Using a mandoline, the slicing blade of a food processor, or large chef's knife, cut the malanga into very thin lengthwise strips. In a heavy pot or deep fryer, heat 1 inch of oil to 365°F. Working in batches, gently add malanga slices one at a time (otherwise they will stick together) to the hot oil and cook for 2 to 3 minutes, or until browned on both sides. Using a skimmer, transfer to paper towels to drain. Sprinkle with salt and let cool. Serve now, or store in an airtight container for up to 5 days.

Mango and Lime Relish

Fresh fruit and juices plus mint and cucumber combine to make this tangy relish. You'll find all sorts of uses for it – a great accompaniment to fish, or as a perfect little side salad at breakfast or lunch. And hey... it's never too early for tequila!

1 mango, peeled, cut for pit and cut into ¼-inch dice
2 Tbsp gold tequila
Juice of 1 orange
Juice of 2 limes
6 fresh mint leaves, stacked, rolled and cut into fine shreds
2 Tbsp olive oil
1 tsp Pommery or Dijon mustard
1 cucumber, seeded and cut into ¼-inch dice
Kosher salt and freshly ground pepper to taste

In a medium glass or ceramic bowl, combine the mango, tequila, and orange and lime juices. Stir to blend. Add the mint leaves, olive oil, mustard and cucumber. Add the salt and pepper and stir. Serve now, or cover and refrigerate for up to 3 days.


Rose's Roasted Chicken Fajitas

Fajitas are almost mainstream these days, and for good reason. This dish is simple to make and full of taste – your whole family will love it!

In her book Quick Chicken, Rose Murray says roasting the chicken strips and vegetables in the oven not only gives extra flavour to the fajitas, but it is a fast and easy way of making them. We added a dash of hot sauce to kick it up a notch!

Serves 4

1 lb skinless boneless chicken breasts (500 g)
2 Tbsp vegetable oil (25 mL)
1 Tbsp fresh lime juice (15 mL)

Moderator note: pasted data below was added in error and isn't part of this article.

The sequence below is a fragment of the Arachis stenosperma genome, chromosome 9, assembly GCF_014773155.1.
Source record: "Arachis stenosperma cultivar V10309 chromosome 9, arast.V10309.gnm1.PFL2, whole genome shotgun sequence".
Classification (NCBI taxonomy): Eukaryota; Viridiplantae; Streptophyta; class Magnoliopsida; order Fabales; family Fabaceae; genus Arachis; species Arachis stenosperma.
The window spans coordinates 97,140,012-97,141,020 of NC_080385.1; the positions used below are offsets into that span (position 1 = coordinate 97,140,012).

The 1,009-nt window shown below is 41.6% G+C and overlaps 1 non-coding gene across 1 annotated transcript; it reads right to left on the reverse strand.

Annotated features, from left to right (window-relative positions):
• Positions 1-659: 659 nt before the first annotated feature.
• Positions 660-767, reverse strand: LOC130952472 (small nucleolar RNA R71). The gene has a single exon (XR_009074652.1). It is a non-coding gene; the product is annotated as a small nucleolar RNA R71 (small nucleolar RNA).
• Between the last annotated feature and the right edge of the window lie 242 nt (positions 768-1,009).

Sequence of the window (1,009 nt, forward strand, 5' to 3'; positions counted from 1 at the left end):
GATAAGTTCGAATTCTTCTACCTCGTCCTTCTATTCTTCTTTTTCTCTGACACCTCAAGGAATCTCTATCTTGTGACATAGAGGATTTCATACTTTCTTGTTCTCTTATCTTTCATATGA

1 tsp chili powder (5 mL)
½ tsp ground cumin (2 mL)
2 large onions in wedges
2 large red bell peppers, cut into wide strips
Salt and pepper
8 large flour tortillas
1 cup shredded lettuce (optional) (250 mL)
2 avocados, peeled and sliced
Tomato salsa
Sour cream

1. Cut chicken crosswise into 5 or 6 strips. Toss with half the oil; add lime juice, chili powder and cumin; set aside.

2. Combine onions and pepper in prepared roasting pan. Drizzle with remaining oil; sprinkle with salt and pepper. Add chicken mixture; stir to combine and spread out in the pan. Roast in preheated oven, stirring once or twice, for 20 to 25 minutes or until chicken in no longer pink inside and vegetables are tender.

3. Meanwhile, wrap tortillas tightly in foil and place in the oven for 10 minutes to heat.

4. Transfer chicken and vegetables to a heated platter and serve with tortillas, lettuce, avocados, salsa and sour cream. Have each diner spoon some chicken mixture into a tortillas, top with lettuce (if desired) avocado, salsa and sour cream to taste, roll up to eat.

Accompanying wine? Tony recommends...
a medium-bodied white with good acidity and a touch of residual sugar – Riesling off-dry (Kabinett quality from the Rheingau) or Ontario, New York State Riesling (off-dry).


Mango, Pepper and Peanut Salad

We're not sure of the ethnic origins of this sprightly salad, but who cares, it has a worldwide range of flavours... sweet mango, hot chili, toasted nuts and peppery arugula. Got leftover smoked chicken or tofu? Toss it in!